Reducing medication errors: development of a new model of drug administration for enhancing safe nursing practice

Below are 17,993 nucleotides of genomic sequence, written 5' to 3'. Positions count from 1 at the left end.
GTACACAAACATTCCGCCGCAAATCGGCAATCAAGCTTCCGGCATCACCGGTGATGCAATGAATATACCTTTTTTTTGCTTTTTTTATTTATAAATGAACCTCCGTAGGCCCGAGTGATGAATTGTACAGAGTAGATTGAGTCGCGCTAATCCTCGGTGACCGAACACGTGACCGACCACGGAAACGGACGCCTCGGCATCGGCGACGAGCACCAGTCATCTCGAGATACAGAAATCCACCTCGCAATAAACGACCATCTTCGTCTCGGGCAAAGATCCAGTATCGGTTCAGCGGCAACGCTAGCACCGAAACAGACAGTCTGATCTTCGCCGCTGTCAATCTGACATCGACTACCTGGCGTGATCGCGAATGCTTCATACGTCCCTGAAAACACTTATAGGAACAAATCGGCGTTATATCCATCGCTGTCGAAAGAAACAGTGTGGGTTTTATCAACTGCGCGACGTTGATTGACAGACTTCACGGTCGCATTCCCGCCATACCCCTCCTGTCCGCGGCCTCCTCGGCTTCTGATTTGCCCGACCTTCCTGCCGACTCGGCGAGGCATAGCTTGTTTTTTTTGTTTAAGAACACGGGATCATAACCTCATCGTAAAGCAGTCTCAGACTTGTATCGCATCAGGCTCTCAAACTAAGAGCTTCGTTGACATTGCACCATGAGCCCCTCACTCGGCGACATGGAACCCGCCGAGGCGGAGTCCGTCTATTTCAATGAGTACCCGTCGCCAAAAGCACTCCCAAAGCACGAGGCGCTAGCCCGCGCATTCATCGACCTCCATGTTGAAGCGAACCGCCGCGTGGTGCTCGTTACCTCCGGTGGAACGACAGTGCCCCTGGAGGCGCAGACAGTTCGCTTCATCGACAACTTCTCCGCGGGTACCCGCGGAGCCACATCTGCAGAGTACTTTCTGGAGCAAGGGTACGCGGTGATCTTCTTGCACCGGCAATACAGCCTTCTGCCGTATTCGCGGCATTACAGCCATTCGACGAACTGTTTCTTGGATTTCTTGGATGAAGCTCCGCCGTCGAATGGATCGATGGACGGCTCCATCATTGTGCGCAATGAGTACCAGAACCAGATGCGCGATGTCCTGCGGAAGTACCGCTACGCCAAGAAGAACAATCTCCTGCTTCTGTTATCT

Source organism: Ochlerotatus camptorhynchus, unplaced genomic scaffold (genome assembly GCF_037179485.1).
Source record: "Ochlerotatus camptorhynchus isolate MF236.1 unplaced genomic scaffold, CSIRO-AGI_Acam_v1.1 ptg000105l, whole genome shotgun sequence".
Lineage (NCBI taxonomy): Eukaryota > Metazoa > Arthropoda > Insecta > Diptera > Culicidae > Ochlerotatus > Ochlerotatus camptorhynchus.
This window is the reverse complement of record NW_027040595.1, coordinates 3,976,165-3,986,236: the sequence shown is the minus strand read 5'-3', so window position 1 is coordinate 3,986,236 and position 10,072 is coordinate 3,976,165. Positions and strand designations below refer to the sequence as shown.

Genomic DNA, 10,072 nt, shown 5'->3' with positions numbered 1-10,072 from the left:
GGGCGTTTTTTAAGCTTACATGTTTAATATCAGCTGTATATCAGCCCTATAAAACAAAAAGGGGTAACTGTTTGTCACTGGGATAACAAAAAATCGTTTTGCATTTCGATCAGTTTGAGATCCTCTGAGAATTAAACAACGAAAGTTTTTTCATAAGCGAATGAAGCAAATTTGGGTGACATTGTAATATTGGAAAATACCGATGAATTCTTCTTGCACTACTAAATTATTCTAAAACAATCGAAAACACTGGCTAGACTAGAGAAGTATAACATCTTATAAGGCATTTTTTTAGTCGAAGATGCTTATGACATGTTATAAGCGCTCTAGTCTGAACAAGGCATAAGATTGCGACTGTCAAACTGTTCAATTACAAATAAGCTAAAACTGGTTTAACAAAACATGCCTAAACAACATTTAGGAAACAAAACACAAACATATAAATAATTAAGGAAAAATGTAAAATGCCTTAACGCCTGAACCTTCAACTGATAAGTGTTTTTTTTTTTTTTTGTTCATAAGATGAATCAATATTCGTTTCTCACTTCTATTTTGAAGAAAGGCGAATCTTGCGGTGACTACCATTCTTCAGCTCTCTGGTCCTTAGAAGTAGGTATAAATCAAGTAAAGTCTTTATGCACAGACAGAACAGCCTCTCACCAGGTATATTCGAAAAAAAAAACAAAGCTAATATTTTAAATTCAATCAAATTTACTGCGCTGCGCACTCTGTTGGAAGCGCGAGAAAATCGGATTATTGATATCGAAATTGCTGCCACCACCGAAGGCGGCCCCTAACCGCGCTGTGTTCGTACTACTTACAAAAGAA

Aims: Medication error is a persistent and far-reaching clinical problem. Unsafe medication practices often occur due to unresolved medication errors, poor compliance with rules and policies, and the low clinical applicability of such rules and policies. This study, conducted in a Hong Kong hospital, aimed at addressing these concerns and developing a new model for drug administration and enhancing safe clinical practice based on research evidence. The current drug administrative procedure of 'three checks' and 'five rights' was reviewed to examine adherence and applicability in clinical settings.; Methods: The study adopted a mixed method, with both quantitative and qualitative research designs. Data collection involved a review of medication incidents involving nurses that occurred over a 1-year period at the hospital, focus group interviews of nurses (n = 29), questionnaires for nurses (n = 466) and nurse managers (n = 12), observational studies of nurses (n = 46; 210 observations), and individual interviews (n = 3).; Results: The common causes of medication errors were non-compliance with policies or procedures, doctor's illegible writing, wrong transcription of drug administration times, failure to check for the right patient, wrong identification of drugs, and distractions. Many nurses regarded the 'golden rule' of 'three checks' and 'five rights' for drug administration as impractical and not viable because of time constraints, manpower shortage, and heavy workloads. Research data from questionnaires and observation studies validated the appropriateness of 'five rights' in preventing medication errors, but also supported a reduction of the 'three checks' practice to 'two checks'.; Conclusion: A new model of drug administration that is more practical, applicable, and safe in clinical practice is proposed. It is suggested that this model, which adopts 'two checks' and 'five rights' for drug administration, be tested further as a model that can save nurses' time, enhance effective checking, and reduce medication error incidents.